The Washington Times - December 3, 2010, 12:19AM

*Updated with full transcript


Following a vote to censure Rep.Charles Rangel on Thursday night, the congressman spoke to reporters and lashed out when I asked if an average American citizen would be punished more severely if the individual committed similar violations. Real Clear Politics has another video here.


 PICKET:There’s been criticism from the floor tonight essentially comparing you to the average American citizen, who, if they went through similar circumstances such as yourself that they may be punished in a worse way. What’s your response to that?

REP. RANGEL: What paper are you from?

PICKET: Pardon?

REP. RANGEL: What paper are you from?

PICKET: Washington Times, sir.

REP. RANGEL: What’s the question? Can you kind of make the question a little more exact? This criticism came from the floor? The floor can’t speak. Who said what?

PICKET: Well basically….

REP. RANGEL: What is the question?

PICKET: I’m just asking what is your response to criticism that if the average American citizen. Someone who is not a congressman

REP. RANGEL:Please, I’m not a psychiatrist. I don’t deal in average American citizens. Citizens are diverse. They are broad. I don’t know what is average, and so I don’t really agree… I’ll come back to you when you think of a good question.

“I am at rest with myself, and I am convinced that when history of this has been written that people will recognize that the vote for censure was a very, very, very political vote,” Congressman Rangel told reporters.

After Mr. Rangel failed to win over House members to vote in favor of reducing his punishment to a reprimand, the New York Democrat was censured by the House overwhelmingly 333 to 79. Prior the vote to censure Mr. Rangel, Congressman Emanuel Cleaver, Missouri Democrat, told me “In spite of what has been sent out to the public about special privileges, I think the spotlight of attention is much more on members of Congress than average citizens. Things that average citizens could get by with we would get in trouble with. I don’t know of any prosecutor who would back away from indicting a member of Congress, because that person is a member of Congress. It just does not happen.”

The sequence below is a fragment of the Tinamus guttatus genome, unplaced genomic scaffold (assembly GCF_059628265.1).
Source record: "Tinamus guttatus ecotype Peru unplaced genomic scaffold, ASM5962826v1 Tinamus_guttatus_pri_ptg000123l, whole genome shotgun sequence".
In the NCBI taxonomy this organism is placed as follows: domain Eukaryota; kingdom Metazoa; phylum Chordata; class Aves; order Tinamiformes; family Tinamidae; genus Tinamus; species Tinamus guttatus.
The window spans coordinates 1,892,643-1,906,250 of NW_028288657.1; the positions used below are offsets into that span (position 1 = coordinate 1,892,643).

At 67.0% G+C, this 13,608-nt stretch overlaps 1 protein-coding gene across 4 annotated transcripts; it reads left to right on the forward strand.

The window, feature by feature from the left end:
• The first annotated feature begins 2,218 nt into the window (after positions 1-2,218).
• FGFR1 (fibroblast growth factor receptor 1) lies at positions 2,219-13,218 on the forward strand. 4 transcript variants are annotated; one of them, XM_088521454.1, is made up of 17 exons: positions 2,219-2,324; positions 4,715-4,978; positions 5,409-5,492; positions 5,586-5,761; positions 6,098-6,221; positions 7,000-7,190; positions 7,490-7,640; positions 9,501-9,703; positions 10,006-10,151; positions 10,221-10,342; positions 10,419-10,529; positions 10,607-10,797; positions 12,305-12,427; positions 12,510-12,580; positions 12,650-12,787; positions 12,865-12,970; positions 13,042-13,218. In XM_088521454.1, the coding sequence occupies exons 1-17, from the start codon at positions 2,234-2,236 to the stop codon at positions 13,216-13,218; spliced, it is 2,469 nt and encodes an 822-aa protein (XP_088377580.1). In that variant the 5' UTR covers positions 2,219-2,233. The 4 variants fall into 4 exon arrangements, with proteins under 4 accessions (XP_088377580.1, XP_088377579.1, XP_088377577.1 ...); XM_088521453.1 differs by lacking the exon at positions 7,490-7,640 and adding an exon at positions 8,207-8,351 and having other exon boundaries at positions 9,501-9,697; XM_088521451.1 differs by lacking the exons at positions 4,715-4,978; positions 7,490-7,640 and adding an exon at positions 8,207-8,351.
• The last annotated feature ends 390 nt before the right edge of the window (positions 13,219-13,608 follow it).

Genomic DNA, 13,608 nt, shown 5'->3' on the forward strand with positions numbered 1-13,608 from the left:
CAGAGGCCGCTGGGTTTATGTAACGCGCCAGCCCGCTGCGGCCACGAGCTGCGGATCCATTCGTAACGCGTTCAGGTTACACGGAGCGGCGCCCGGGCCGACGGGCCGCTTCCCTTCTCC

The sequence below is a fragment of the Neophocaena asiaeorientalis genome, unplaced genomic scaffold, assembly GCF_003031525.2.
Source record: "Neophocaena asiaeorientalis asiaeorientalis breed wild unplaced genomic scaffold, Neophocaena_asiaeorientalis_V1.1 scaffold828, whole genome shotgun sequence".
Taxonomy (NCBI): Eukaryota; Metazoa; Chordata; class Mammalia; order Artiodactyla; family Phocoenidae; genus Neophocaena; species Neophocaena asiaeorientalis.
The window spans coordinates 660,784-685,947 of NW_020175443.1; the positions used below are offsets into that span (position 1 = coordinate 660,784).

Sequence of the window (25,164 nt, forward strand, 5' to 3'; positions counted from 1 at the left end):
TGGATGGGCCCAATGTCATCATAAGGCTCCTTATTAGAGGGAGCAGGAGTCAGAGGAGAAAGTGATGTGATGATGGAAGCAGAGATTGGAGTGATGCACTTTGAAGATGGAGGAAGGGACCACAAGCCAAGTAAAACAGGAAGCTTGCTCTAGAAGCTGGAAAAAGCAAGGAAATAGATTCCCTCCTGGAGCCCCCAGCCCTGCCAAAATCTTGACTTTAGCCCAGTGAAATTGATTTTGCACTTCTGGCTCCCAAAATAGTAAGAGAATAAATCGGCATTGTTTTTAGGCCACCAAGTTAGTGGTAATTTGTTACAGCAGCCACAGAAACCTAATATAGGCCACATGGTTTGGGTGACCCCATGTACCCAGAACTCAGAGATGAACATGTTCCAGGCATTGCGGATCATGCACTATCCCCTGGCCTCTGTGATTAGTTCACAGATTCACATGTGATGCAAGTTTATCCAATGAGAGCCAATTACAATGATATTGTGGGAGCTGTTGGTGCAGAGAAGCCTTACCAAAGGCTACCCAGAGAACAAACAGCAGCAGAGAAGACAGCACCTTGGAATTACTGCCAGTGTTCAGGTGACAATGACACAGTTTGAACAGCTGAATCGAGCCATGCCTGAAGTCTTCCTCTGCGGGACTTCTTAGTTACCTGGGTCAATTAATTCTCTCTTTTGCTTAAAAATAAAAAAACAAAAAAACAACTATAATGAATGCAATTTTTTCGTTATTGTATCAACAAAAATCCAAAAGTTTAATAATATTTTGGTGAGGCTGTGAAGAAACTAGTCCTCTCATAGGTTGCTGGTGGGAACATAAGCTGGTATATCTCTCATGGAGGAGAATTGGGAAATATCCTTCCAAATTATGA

Listen to Rep. Cleaver here

Rep. Zoe Lofgren, California Democrat and chairman of the ethics committee, told the House members that the censure her committee recommended was consistent with her Party’s pledge to run “the most honest, most open, most ethical Congress in history.”

In a statemement on Thursday night, Speaker Designate John Boehner, Ohio Republican, reacted to Rep. Rangel’s censure:

“The American people have every right to expect the highest standards of ethical conduct from their elected leaders. This is a sad day for the House of Representatives, and a reminder of the work we have ahead of us to repair the shattered bonds of trust between the people and their government. Moving forward, it is critical that the Ethics Committee resolve these issues fairly and expeditiously on behalf of the members, this institution, and most importantly, the American people.”